as2e02 04This shit is so juicy that the other girls stop getting ready and blatantly stare at the conversation as it unfolds. What follows is a verbal tennis match that boils down to a battle over who can deliver the best Oprah-esque amateur life coach platitudes. It’s important to be true to yourself and live your truth and do what’s in your heart and keep your eyes on the prize and don’t shit where you eat and a stitch in time saves nine and FUCK GUYS ADORE IS REALLY LEAVING! I have to say, I’ve seen high school guidance counselors work harder at getting someone not to drop out; you can tell that Ms. Charles is half invested in preventing an early exit and half thinking, “this is going to make everyone on Reddit crap their pants!” Adore then meets with Michelle, who also reeks of bullshit initially (eliciting a facial expression from Ms. Delano that would count as the best of the episode if Alyssa weren’t here to snag that title every single week), but she eventually gives a more honest apology. Still, it’s too little too late, and let’s be real: by the end of the main stage presentation, they’d probably go right back to telling Adore that she looks like an obese gibbon doing Daria cosplay.

But we’re not here to dwell on that downfall, because it’s time for the Snatch Game, which has delivered more abominations than an obstetrician in Chernobyl. You’d think that people who had been through this would have learned from their experiences, but you’d be wrong. And it doesn’t help that Phi Phi has been dropping helpful hints in some people’s ears (though anyone who would listen to her advice obviously didn’t watch her Season 4 performance as a freshman theater major who thinks Lady Gaga is really edgy). She’s better this time around, even if her Theresa Caputo is still medium by any measure. Her mind games derail Roxxxy, however, who abandons Sofia Vergara (who she could probably pull off) for Alaska (please stop).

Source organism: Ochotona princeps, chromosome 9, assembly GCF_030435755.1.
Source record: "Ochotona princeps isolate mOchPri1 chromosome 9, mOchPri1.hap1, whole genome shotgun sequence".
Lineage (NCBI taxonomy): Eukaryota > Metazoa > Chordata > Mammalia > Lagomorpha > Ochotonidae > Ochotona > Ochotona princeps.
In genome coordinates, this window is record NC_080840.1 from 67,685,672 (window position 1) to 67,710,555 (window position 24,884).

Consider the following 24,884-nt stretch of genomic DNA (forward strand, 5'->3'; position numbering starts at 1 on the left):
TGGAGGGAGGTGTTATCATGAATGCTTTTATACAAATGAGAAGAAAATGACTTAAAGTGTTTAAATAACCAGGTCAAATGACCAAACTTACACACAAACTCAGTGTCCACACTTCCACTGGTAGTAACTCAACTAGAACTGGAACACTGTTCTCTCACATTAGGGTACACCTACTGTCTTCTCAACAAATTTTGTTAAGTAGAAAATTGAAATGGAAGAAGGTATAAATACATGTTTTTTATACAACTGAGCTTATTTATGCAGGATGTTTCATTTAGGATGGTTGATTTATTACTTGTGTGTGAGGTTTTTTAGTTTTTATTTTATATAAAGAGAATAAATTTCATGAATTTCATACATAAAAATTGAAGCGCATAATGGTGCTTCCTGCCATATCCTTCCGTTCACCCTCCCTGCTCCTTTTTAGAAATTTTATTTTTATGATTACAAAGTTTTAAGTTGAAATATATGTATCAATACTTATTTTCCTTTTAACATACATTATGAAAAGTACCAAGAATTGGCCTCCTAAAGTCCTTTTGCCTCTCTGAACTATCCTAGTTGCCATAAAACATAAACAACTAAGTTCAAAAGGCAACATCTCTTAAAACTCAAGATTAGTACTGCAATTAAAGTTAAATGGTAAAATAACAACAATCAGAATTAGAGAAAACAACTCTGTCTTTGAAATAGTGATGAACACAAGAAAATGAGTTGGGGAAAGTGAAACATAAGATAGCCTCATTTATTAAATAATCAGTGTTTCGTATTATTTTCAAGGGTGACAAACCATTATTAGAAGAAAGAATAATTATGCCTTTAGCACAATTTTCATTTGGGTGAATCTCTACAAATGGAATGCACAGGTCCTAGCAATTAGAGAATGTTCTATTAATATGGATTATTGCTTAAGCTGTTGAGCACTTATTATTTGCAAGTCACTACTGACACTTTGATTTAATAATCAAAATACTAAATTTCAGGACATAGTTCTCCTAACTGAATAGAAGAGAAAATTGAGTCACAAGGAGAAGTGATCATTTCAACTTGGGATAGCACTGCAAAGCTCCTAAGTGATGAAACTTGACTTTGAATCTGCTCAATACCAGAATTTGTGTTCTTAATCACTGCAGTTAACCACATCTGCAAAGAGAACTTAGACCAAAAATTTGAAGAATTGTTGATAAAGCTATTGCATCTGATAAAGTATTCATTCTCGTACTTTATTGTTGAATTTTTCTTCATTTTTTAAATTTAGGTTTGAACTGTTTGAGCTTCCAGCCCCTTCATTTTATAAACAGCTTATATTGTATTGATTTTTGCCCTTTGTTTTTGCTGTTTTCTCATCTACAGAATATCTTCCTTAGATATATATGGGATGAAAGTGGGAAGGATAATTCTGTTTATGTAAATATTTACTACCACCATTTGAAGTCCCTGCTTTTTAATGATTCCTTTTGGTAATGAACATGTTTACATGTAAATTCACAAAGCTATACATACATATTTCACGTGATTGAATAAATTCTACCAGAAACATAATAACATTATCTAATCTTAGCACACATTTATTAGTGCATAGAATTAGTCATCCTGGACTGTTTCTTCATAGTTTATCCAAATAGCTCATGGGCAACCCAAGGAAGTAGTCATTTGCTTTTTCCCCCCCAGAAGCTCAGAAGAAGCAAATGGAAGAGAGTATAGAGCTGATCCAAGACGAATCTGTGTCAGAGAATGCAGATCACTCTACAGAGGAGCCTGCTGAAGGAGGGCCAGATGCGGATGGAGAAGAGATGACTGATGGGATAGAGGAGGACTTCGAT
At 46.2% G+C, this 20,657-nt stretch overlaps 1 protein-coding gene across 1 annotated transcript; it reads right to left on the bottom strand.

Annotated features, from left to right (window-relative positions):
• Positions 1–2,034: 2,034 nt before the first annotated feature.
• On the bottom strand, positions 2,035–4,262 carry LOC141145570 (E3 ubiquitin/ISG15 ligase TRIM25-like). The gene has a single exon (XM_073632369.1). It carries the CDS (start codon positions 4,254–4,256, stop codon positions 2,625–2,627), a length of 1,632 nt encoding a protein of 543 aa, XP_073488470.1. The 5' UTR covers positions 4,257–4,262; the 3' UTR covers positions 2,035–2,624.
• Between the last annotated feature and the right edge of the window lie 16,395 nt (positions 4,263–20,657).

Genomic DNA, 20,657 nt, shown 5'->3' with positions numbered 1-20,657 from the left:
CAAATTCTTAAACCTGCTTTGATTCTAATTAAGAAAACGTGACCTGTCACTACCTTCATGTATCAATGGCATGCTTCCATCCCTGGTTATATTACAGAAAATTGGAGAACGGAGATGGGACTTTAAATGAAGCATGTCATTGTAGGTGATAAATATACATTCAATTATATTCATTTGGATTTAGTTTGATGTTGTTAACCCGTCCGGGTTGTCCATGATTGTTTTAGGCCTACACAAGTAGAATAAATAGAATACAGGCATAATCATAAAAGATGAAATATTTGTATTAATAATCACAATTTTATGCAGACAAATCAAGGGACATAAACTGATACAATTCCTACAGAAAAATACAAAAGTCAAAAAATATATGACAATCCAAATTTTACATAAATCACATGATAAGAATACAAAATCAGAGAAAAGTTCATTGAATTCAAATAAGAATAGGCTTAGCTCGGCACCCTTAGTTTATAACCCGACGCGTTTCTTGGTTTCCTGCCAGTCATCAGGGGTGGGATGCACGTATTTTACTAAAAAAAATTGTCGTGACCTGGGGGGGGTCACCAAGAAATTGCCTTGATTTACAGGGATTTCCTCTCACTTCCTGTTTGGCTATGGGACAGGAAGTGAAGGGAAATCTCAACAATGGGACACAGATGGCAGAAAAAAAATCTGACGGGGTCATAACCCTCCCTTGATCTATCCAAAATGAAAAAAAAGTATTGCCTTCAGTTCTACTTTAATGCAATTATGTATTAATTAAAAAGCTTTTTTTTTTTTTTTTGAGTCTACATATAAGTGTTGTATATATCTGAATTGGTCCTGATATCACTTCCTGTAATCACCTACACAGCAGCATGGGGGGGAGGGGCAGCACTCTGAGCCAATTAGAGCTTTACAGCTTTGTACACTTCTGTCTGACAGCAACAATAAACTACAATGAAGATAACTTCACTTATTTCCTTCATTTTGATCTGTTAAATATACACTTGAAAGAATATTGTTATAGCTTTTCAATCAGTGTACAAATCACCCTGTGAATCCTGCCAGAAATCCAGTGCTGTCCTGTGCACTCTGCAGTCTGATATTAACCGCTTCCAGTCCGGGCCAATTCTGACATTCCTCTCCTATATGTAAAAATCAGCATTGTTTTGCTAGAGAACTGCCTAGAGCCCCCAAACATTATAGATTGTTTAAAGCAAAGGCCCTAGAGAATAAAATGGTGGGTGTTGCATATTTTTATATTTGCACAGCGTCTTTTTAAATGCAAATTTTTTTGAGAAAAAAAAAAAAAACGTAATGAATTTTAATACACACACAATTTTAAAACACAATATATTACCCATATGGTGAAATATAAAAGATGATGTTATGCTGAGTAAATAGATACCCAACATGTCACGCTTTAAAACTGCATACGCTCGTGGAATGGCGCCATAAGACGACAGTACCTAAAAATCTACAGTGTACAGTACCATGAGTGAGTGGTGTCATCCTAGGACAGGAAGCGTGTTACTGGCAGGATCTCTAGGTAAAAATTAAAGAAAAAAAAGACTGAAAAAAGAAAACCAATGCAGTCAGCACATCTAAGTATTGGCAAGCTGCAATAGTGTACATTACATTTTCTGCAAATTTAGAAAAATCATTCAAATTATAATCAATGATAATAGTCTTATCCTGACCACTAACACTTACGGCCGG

as2e02 07Though she brings back a celebrity that was done a disservice in Season 8, Detox can’t save Nancy Grace, and vice versa. Rounding out the middle, Ginger throws down a vague Tammy Faye with an accent that wavers between Minnesotan and Australian depending on the Bible verse. The strongest contenders are Katya, who taps into her innate mania to deliver a hilariously nonsensical Björk, and Alaska, who turns Mae West’s veiled innuendos into brilliant pornographic haikus. Special mention must be made, however, of the juggernaut that is Alyssa Edwards as Joan Crawford. An expert at winning by failing, she has a minimal grasp on the look, no grasp whatsoever on the voice (take that, Phi Phi), and nothing but a handful of Mommie Dearest quotes to support her performance. From any other queen, this would have been a one-way ticket to the bottom two, but her inimitable presence turns the botched characterization into the most entertaining showing of the night. She’s only good at one thing, and that’s being Alyssa Edwards, but she’s so good at it that context ceases to matter. One imagines that she might begin winning marathons and resolving legal disputes not with physical stamina or constitutional knowledge, but with her uniquely compelling oddness.

And then there’s Tatianna. Even after managing to turn into an exact physical replica of Ariana Grande, she comes up piccolo on punchlines. (It’s Italian for small. Read a book.) Gosh I hope she has a stunning runway outfit to save her!

as2e02 06She does not. And she’s stuck in the bottom three with Roxxxy, who can almost always be counted on to turn a look, and Detox, who is admittedly hit-or-miss but who unequivocally burned this motherfucker to the ground with her fetish gear Romper Room pony play presentation. The top two represent opposite ends of the spectrum with their latex loveliness: Katya is as campy as Alaska is chic (and critically, neither of them wore a one-piece bathing suit and acted like that was acceptable). It’s up to them to decide who will sashay away. Adding insult to injury, whoever is chosen will have to sashay in a rubber dress, which will probably make all sorts of fart noises that we will childishly laugh at after she’s gone.

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The ladies retire backstage for the dreaded one-on-one meeting portion of the evening, where we learn no new information and everyone just sort of awkwardly dances around the specifics of the topic. It’s like listening in on a team meeting after someone heard there will be layoffs: everyone is looking for the boss to drop hints, and the boss is remaining stone-faced until the last possible minute because no one wants a situation where Legal has to get involved. Meanwhile, Katya changes her entire outfit and Alaska puts on a shorter heel and both of them get ready to leg sync for their leprosy or whatever.